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Some national parks reopen under scheme in which states pay for cost

| Saturday, Oct. 12, 2013, 7:30 p.m.
Tourists pass by the Statue of Liberty in a boat that circles landmarks in New York harbor on Saturday, Oct. 12, 2013. On Sunday, Oct. 13, 2013, the Statue of Liberty will reopen to the public after the state of New York agreed to shoulder the costs of running the site during the federal government shutdown. (AP Photo/John Minchillo)

FLAGSTAFF, Ariz. — Tourists returned to the Grand Canyon on Saturday after Arizona officials along with several counterparts agreed to a federal government plan to reopen national parks, which had been closed as a result of the partial government shutdown.

But the Obama administration's OK to reopen tourist areas across the nation came with a big caveat: States must foot the bill with money they likely won't see again.

So far, Utah, Colorado, South Dakota, Arizona and New York have agreed to open parks that had been closed since the beginning of the month. Governors in other states were trying to gauge what would be the bigger economic hit — paying to keep the areas operating or losing the tourist money the scenic attractions draw.

South Dakota and several corporate donors worked out a deal with the National Park Service to reopen Mount Rushmore beginning Monday. Republican Gov. Dennis Daugaard said it will cost $15,200 a day to pay the federal government to run the landmark in the Black Hills. He said he has wired four days' worth of donations.

In New York, Democratic Gov. Andrew Cuomo said his state will pay $61,600 a day to fully fund Park Service personnel, and the Statue of Liberty will open Sunday.

In Arizona, Republican Gov. Jan Brewer balked at spending about $112,000 a day for a full reopening of the Grand Canyon. She said a partial reopening would be much cheaper while allowing tourists to visit and businesses to benefit.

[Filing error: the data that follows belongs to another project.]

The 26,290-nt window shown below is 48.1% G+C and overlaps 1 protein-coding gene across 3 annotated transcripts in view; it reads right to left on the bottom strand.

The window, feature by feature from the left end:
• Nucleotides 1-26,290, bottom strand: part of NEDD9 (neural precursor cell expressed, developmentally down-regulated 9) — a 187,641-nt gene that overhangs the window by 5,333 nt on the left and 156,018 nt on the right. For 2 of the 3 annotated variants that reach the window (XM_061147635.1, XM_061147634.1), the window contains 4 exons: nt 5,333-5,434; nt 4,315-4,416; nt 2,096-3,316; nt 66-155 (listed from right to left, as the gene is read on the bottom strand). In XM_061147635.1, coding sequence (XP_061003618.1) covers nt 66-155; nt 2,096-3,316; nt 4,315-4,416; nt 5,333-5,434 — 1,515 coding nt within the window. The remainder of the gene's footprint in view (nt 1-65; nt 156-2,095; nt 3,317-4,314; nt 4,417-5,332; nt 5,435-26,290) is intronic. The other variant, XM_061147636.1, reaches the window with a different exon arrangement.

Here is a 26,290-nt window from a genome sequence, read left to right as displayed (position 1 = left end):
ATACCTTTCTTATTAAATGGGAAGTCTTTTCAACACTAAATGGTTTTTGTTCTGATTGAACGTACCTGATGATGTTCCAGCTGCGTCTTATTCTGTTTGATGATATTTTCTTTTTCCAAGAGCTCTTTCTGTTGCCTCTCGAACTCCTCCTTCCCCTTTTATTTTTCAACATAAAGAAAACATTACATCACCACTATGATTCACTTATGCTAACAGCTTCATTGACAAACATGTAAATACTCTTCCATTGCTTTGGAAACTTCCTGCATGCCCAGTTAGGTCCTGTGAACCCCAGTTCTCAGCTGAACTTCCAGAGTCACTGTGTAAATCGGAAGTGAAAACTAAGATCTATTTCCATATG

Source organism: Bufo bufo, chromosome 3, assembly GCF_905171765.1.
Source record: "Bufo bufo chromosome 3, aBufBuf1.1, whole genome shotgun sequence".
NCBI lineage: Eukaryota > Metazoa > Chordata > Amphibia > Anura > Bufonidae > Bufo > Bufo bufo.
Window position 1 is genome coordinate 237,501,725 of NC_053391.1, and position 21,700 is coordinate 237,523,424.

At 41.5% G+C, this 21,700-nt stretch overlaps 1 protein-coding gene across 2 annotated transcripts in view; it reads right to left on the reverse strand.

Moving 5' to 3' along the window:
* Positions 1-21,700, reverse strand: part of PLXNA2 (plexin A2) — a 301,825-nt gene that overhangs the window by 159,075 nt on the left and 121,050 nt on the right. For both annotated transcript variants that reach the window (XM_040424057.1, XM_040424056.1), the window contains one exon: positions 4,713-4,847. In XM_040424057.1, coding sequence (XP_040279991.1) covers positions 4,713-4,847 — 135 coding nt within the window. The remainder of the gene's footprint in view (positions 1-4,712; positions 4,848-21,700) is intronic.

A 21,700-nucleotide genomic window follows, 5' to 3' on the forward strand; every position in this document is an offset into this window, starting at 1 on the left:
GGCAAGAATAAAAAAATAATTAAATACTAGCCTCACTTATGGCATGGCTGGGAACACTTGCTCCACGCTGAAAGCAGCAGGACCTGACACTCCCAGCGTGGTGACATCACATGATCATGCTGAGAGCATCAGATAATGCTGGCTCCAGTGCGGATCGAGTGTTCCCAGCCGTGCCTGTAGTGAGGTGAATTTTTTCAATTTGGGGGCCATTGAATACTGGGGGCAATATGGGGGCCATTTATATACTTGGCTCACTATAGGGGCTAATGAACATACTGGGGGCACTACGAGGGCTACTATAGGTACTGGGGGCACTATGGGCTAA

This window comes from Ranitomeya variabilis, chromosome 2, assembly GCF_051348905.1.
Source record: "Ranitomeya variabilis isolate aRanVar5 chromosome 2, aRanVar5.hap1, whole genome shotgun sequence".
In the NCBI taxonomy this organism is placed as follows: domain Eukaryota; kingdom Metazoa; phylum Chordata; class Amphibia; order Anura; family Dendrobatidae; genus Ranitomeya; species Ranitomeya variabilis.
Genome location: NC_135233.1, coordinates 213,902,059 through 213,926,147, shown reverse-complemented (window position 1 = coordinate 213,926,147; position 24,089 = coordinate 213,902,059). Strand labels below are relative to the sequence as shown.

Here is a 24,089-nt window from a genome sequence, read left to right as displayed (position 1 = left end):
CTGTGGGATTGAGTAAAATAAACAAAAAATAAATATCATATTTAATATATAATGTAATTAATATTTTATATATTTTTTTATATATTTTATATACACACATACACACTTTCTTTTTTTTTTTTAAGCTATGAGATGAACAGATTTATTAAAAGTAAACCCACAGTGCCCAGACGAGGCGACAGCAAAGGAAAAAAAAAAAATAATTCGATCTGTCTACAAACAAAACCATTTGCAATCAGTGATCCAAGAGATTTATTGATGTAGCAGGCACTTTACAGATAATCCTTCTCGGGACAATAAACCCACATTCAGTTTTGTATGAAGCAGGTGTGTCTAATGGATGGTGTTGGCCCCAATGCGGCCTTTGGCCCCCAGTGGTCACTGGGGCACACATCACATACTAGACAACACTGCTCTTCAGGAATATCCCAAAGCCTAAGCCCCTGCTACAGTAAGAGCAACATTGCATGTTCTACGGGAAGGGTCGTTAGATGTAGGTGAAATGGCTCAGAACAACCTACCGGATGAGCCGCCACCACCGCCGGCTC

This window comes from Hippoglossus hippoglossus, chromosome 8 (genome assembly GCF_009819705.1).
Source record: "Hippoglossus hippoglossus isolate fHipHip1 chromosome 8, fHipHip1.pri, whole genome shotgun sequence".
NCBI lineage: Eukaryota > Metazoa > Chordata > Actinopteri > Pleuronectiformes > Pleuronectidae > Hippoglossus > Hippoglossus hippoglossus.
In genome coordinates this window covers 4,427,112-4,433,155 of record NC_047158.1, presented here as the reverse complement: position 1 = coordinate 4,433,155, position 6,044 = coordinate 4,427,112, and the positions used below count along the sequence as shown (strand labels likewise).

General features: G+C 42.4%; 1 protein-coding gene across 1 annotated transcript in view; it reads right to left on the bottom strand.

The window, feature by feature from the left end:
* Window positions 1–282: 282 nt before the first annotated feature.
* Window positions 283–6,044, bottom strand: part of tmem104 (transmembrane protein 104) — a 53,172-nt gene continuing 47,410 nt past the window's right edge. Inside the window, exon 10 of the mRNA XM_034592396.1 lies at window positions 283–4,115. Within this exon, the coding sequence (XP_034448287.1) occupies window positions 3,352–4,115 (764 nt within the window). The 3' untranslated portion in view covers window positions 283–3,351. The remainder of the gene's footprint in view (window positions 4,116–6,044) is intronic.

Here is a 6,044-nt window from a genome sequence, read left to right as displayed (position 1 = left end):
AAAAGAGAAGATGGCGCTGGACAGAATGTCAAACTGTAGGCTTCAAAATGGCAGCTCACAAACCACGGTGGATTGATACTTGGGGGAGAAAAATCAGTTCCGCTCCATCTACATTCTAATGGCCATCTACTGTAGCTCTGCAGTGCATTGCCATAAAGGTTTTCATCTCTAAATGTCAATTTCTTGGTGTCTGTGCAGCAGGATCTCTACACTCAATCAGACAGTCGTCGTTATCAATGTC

“The daily cost difference is enormous, especially without assurances that Arizona will be reimbursed,” said Andrew Wilder, a spokesman for Brewer.

In the end, Arizona agreed to pay the Park Service $651,000 to keep the Grand Canyon open for seven days. The $93,000 a day is less than the $112,000 the federal government had said was needed to fund park operations each day.

At this time of year, the Grand Canyon draws about 18,000 people a day who pump an estimated $1 million a day into the local economy.

In Utah, federal workers rushed to reopen five national parks for 10 days once the state sent $1.67 million to the government with the hope of saving its lucrative tourist season.

Zion National Park superintendent Jock Whitworth said staff members began opening gates and removing barriers and expected to have the park fully operational Saturday.

It was welcome news for beleaguered shop owners in the small town of Springdale adjacent to Zion. Hotels have been vacant, and rental and retail shops have seen sales plummet during the shutdown.

“It's going to be awesome,” said Jenna Milligan of Zion Outfitters, an outdoor gear rental shop. “A lot of businesses have suffered severely because of the government. I just hope it does stay open through autumn.”

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